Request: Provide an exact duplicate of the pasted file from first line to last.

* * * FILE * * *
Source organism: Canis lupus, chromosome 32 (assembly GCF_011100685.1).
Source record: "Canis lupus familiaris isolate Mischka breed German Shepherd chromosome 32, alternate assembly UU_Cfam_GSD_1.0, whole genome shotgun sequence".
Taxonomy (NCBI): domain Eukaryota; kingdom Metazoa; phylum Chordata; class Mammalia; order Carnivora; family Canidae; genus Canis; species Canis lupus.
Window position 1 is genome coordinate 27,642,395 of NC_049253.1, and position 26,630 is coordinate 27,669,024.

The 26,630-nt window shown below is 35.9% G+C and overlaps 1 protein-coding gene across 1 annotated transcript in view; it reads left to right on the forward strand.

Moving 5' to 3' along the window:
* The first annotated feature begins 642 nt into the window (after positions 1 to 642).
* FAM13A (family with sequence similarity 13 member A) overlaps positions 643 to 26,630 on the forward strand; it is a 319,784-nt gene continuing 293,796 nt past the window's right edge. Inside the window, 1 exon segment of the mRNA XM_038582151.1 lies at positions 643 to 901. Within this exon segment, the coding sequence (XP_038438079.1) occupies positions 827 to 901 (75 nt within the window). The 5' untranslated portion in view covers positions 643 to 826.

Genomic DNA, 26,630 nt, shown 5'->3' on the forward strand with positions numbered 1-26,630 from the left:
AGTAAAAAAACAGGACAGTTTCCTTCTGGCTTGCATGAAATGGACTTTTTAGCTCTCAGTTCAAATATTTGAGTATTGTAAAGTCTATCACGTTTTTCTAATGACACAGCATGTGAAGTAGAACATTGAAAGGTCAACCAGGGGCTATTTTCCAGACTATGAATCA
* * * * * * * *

Source organism: Canis lupus, chromosome 32 (assembly GCF_011100685.1).
Source record: "Canis lupus familiaris isolate Mischka breed German Shepherd chromosome 32, alternate assembly UU_Cfam_GSD_1.0, whole genome shotgun sequence".
Taxonomy (NCBI): domain Eukaryota; kingdom Metazoa; phylum Chordata; class Mammalia; order Carnivora; family Canidae; genus Canis; species Canis lupus.
Window position 1 is genome coordinate 27,642,395 of NC_049253.1, and position 26,630 is coordinate 27,669,024.

The 26,630-nt window shown below is 35.9% G+C and overlaps 1 protein-coding gene across 1 annotated transcript in view; it reads left to right on the forward strand.

Moving 5' to 3' along the window:
* The first annotated feature begins 642 nt into the window (after positions 1 to 642).
* FAM13A (family with sequence similarity 13 member A) overlaps positions 643 to 26,630 on the forward strand; it is a 319,784-nt gene continuing 293,796 nt past the window's right edge. Inside the window, 1 exon segment of the mRNA XM_038582151.1 lies at positions 643 to 901. Within this exon segment, the coding sequence (XP_038438079.1) occupies positions 827 to 901 (75 nt within the window). The 5' untranslated portion in view covers positions 643 to 826.

Genomic DNA, 26,630 nt, shown 5'->3' on the forward strand with positions numbered 1-26,630 from the left:
AGTAAAAAAACAGGACAGTTTCCTTCTGGCTTGCATGAAATGGACTTTTTAGCTCTCAGTTCAAATATTTGAGTATTGTAAAGTCTATCACGTTTTTCTAATGACACAGCATGTGAAGTAGAACATTGAAAGGTCAACCAGGGGCTATTTTCCAGACTATGAATCA